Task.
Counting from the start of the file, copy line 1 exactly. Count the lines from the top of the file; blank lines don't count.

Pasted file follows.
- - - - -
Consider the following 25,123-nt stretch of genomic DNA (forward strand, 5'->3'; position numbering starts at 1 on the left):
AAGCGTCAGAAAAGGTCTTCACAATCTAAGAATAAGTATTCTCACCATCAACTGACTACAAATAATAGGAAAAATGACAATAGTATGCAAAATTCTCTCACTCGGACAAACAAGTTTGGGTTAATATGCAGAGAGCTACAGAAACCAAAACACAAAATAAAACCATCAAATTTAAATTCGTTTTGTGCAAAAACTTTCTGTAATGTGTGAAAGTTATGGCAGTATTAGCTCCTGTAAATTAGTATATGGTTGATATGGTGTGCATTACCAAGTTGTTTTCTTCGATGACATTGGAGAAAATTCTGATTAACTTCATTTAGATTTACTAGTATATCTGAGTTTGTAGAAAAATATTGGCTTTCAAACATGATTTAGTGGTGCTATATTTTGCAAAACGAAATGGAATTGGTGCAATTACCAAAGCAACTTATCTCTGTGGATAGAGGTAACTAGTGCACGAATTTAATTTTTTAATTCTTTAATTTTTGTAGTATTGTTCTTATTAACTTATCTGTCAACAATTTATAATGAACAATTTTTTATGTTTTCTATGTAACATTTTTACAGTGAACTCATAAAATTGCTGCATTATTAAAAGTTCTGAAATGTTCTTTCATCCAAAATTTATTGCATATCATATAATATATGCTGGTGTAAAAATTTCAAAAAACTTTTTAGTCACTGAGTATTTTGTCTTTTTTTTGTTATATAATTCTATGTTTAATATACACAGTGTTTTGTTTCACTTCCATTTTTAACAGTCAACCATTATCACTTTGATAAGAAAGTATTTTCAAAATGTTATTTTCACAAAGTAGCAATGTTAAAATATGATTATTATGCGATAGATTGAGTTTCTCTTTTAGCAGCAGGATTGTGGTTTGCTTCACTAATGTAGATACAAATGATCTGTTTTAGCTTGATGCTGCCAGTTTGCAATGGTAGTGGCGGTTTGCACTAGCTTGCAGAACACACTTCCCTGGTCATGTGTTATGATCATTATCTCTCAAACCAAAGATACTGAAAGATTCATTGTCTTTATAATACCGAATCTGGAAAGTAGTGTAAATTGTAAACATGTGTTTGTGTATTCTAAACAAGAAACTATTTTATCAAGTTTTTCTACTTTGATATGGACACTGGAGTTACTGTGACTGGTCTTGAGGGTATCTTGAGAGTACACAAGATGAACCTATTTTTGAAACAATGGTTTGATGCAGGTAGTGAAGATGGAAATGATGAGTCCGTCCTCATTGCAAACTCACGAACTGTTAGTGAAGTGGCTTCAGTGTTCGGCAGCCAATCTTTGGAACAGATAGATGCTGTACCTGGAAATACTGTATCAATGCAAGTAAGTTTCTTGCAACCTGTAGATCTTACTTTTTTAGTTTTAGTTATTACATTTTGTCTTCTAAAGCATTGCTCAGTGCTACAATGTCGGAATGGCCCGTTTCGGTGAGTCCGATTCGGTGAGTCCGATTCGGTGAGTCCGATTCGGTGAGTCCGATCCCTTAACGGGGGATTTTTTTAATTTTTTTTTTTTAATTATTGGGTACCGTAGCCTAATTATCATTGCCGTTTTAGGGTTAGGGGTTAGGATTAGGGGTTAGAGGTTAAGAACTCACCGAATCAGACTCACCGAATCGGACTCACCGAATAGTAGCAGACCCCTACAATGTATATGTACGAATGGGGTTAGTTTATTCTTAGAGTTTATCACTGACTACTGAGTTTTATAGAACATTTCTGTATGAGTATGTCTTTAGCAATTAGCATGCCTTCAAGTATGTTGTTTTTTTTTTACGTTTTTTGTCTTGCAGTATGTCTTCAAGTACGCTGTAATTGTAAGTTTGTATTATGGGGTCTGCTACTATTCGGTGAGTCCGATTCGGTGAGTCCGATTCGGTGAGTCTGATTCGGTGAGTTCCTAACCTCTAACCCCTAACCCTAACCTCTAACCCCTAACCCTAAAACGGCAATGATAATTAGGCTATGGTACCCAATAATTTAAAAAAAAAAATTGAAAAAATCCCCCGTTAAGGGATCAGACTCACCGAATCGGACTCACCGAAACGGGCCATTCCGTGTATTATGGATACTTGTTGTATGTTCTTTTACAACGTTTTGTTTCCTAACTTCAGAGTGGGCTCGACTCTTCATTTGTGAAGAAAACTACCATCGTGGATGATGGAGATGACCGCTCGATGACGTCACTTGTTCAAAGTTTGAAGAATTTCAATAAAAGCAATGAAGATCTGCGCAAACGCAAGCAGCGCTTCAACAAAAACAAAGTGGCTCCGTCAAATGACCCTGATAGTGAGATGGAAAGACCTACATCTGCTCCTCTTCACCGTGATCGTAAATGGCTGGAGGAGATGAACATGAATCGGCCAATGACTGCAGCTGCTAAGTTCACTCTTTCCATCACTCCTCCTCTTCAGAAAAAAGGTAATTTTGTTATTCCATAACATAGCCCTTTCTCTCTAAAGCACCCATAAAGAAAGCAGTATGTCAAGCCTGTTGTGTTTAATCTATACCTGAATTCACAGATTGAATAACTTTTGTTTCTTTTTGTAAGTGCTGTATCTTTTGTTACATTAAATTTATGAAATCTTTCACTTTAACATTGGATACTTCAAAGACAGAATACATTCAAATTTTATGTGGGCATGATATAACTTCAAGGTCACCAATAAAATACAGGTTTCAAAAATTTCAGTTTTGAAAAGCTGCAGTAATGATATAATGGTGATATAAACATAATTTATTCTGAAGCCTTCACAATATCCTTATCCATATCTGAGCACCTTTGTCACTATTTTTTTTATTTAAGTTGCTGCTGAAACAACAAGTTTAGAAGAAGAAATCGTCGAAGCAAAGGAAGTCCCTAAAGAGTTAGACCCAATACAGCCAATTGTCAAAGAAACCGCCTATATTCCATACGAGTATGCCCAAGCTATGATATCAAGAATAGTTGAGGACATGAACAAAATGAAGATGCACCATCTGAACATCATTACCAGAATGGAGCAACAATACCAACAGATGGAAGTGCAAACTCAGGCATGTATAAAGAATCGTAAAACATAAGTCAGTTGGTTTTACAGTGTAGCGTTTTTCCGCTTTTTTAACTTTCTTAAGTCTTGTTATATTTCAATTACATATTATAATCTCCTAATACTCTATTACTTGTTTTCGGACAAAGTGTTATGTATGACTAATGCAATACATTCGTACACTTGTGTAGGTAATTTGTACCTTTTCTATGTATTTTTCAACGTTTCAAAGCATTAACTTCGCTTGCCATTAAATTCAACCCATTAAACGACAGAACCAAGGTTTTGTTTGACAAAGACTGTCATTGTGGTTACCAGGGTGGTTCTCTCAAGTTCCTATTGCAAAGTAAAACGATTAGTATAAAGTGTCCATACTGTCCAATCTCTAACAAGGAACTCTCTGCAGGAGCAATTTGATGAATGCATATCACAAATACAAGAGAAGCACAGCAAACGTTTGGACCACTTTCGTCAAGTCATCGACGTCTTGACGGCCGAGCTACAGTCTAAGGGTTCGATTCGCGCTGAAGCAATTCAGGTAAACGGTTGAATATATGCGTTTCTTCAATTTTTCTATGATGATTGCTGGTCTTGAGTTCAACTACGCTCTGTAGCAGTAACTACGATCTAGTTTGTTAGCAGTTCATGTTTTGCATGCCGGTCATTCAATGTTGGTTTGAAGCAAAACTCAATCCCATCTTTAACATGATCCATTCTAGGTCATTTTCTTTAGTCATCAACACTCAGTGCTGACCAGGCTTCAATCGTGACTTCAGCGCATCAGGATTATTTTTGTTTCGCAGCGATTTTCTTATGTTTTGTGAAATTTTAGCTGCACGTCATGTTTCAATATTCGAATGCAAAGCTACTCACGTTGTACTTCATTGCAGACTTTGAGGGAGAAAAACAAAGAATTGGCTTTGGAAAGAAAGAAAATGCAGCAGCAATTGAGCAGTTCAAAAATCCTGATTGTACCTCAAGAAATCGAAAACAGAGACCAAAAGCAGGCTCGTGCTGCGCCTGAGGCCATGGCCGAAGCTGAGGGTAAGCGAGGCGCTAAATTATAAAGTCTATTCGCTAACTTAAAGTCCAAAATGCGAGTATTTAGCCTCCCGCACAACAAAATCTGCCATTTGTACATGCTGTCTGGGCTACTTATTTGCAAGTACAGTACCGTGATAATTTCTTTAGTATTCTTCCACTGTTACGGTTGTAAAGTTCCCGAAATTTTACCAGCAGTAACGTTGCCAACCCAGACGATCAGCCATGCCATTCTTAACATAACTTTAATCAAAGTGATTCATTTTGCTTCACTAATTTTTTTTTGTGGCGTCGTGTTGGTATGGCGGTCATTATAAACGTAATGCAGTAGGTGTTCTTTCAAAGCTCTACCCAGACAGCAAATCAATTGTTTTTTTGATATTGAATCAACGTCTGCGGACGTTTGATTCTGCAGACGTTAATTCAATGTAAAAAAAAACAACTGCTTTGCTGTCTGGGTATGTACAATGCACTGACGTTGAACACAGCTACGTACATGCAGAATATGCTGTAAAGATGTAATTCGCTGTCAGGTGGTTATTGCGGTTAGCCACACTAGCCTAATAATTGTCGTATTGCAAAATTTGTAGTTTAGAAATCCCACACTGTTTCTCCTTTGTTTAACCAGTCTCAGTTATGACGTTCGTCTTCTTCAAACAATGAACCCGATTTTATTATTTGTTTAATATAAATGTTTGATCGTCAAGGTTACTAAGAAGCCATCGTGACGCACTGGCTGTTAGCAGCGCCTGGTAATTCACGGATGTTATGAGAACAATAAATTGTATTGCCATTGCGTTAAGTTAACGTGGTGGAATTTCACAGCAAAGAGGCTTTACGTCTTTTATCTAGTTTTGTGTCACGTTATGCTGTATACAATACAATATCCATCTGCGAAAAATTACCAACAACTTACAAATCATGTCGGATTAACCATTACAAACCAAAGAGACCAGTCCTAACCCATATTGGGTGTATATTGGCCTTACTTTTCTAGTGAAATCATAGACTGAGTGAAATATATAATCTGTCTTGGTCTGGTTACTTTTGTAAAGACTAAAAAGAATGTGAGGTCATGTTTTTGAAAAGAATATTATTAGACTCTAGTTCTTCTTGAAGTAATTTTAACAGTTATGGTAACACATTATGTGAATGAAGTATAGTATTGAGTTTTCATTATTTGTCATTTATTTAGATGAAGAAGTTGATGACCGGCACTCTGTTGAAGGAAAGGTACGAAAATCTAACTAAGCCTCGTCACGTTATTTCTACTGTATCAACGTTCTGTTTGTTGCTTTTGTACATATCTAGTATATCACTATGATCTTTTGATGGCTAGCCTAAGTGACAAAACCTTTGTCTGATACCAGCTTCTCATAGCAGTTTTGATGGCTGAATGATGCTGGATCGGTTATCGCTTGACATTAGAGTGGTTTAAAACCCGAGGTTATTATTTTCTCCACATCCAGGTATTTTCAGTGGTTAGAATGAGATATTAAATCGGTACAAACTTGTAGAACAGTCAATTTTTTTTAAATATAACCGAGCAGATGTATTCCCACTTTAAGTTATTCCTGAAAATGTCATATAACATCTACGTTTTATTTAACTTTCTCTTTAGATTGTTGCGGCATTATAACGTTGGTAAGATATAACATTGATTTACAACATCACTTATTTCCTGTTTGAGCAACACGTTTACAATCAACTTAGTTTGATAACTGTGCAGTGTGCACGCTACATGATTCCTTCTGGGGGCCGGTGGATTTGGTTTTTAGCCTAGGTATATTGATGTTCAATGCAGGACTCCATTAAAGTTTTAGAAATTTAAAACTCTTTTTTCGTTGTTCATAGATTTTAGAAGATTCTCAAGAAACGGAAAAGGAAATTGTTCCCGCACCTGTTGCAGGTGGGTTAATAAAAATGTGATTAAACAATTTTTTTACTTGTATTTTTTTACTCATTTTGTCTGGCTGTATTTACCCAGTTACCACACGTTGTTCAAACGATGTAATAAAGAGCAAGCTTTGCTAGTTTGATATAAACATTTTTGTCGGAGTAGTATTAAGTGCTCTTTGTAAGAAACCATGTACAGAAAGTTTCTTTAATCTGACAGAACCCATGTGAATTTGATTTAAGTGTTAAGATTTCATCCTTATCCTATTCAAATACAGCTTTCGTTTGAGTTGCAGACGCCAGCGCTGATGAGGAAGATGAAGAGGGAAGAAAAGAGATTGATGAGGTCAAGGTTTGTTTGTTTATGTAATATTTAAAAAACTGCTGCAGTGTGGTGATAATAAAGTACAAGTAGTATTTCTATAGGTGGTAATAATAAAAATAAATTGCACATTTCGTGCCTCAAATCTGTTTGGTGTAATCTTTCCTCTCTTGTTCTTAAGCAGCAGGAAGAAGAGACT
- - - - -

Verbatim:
Consider the following 25,123-nt stretch of genomic DNA (forward strand, 5'->3'; position numbering starts at 1 on the left):